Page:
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In loving protest, Albanian lesbians marry unofficially

Published 05/20/2024, 07:06 AM
Updated 05/20/2024, 01:02 PM
© Reuters. Alba Ahmetaj and Edlira Mara kiss during their wedding ceremony at the rooftop of the Mayor's office, even though no law allows same-sex marriage, in Tirana, Albania, May 19, 2024. REUTERS/Florion Goga

By Fatos Bytyci and Florion Goga

TIRANA (Reuters) - On the roof of the mayor's office in Albania's capital Tirana, lesbians Alba Ahmetaj and Edlira Mara held an unofficial wedding ceremony on Sunday, a symbolic move they hope will promote LGBT+ rights in the conservative Balkan country.

Guests threw white petals as the couple, dressed in billowing white gowns, approached the altar that overlooked the historic city centre. When the ceremony finished, they kissed, and hugged their three-year-old twin daughters.

Same sex marriage is not allowed in Muslim-majority Albania, and their partnership will not be recognised by the state. But the couple, who were wed by two British pastors, wanted to send a message.

"Our society is very patriarchal and homophobic," Ahmetaj said before the ceremony. "This is something that belongs to us, why should society meddle here?"

Three storeys below, police guarded the building entrance in case of protest. When the wedding was announced on social media a day earlier, the post was flooded with hate speech.

"Sick people," said one. "You should burn in hell," wrote another.

While most of Western Europe has made strides towards marriage equality, rights are restricted in much of central and eastern Europe.

Neighbouring Greece passed same sex marriage into law earlier this year, and Kosovo, which also has an ethnic Albanian majority, is considering recognising same-sex unions soon. But Muslim and Christian leaders hold strong influence in Albania and have opposed such a change.

According to an EU report last year, around 40% of the Albanian LGBT+ community reported incidents of discrimination. Only one-fifth of those were reported to police.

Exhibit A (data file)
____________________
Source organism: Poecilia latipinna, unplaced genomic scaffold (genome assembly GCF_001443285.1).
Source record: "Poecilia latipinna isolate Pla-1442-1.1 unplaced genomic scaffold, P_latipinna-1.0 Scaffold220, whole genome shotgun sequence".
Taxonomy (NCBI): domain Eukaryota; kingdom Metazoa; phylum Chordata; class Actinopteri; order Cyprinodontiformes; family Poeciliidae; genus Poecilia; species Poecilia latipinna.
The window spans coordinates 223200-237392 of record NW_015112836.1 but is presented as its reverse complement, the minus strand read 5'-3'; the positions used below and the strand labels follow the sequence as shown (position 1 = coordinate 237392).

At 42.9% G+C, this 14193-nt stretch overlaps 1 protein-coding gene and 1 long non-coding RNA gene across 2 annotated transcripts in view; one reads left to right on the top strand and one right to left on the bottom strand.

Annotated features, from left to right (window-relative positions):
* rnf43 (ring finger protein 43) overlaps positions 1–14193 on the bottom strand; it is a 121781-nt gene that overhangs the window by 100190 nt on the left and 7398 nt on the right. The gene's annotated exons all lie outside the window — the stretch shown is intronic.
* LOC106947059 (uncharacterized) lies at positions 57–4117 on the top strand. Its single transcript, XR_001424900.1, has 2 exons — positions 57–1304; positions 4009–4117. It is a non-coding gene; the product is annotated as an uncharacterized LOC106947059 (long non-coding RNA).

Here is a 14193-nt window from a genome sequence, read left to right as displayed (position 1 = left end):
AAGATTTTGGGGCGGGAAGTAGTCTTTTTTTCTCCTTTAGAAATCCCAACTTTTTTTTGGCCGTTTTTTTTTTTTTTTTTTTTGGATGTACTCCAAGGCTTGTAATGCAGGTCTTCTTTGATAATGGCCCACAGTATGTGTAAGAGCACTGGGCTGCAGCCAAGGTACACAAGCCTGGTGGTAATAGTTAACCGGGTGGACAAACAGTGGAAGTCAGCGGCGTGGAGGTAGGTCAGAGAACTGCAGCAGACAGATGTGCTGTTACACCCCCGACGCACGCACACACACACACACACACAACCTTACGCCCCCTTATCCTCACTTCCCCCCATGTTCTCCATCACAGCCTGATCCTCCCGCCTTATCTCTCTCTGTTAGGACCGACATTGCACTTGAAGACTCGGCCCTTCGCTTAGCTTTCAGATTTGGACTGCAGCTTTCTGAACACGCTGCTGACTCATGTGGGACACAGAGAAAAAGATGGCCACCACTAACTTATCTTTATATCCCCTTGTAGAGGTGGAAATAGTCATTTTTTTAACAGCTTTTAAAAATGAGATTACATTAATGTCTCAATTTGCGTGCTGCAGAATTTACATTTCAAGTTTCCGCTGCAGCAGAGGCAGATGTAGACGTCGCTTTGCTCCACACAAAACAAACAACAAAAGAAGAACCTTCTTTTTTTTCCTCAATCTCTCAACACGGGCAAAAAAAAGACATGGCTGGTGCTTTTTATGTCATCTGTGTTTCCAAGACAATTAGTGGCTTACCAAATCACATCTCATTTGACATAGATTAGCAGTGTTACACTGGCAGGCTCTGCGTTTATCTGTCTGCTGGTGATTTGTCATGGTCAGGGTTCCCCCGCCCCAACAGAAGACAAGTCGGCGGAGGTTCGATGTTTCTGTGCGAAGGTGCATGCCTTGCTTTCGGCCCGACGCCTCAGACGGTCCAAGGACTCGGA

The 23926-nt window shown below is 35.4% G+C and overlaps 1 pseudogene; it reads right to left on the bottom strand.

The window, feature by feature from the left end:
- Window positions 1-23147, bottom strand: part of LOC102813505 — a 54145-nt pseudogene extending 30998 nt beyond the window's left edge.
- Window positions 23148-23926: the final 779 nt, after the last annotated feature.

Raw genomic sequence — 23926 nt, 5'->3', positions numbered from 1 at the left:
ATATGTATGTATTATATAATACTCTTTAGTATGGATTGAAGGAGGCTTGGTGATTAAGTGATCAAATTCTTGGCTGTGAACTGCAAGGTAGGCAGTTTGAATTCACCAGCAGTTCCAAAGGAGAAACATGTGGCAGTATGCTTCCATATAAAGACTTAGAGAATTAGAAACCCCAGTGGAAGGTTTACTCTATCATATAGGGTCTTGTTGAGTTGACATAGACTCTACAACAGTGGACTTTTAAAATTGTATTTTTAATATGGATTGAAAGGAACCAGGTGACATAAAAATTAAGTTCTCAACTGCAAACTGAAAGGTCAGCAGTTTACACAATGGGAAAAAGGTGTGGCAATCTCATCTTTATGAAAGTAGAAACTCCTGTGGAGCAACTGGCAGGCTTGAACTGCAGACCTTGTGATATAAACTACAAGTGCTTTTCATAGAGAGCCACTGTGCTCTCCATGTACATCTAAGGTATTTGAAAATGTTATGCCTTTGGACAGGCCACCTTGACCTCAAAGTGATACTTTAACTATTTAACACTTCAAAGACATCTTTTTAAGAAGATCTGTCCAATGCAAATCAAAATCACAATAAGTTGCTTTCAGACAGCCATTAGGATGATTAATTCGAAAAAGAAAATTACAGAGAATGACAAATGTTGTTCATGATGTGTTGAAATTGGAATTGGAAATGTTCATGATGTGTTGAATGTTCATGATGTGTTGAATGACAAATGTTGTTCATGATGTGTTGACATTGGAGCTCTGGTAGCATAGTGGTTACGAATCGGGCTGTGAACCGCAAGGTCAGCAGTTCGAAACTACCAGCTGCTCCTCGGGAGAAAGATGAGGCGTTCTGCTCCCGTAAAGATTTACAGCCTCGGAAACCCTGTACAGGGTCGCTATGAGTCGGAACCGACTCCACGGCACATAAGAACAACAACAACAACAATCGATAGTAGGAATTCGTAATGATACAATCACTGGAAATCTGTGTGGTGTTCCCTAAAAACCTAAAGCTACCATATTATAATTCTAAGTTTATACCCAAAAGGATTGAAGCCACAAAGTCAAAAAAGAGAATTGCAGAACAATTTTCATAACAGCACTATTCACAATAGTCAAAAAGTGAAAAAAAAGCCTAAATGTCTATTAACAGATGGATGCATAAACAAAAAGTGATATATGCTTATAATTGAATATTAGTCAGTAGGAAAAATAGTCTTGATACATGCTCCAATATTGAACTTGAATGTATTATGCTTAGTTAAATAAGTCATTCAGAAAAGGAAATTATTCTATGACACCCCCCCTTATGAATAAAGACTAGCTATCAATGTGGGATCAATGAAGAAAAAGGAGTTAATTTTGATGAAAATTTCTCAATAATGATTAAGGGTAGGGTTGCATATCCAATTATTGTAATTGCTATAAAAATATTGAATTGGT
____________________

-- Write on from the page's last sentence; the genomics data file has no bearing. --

On February 10, Mara and Ahmetaj were having coffee with their daughters in a Tirana cafe when they both received messages on Facebook (NASDAQ:META) saying they would be shot by a sniper "in the middle of the forehead" if they went there again, Mara said.

"I was afraid to go through that road for days...the danger in my mind is still present."

Still the women push for their rights.

They have gone to court to be recognised as joint parents of their daughters. If this fails, they plan to refer their case to the European Court of Human Rights in Strasbourg.

"We will not stop fighting," Mara, the biological mother, said. "Our daughters deserve to have both of us in official documents."

© Reuters. Alba Ahmetaj and Edlira Mara kiss during their wedding ceremony at the rooftop of the Mayor's office, even though no law allows same-sex marriage, in Tirana, Albania, May 19, 2024. REUTERS/Florion Goga

Sunday's ceremony took place at dusk overlooking Tirana's main square. A few dozen guests sipped wine and cheered their friends. Oblivious pedestrians enjoyed the warm evening below.

"To those who are against this marriage I am telling them that nothing will change, the earth is still spinning, Albania will continue to be poor and polluted," said Xheni Karaj, an LGBT+ activist whose partner caught the wedding bouquet.

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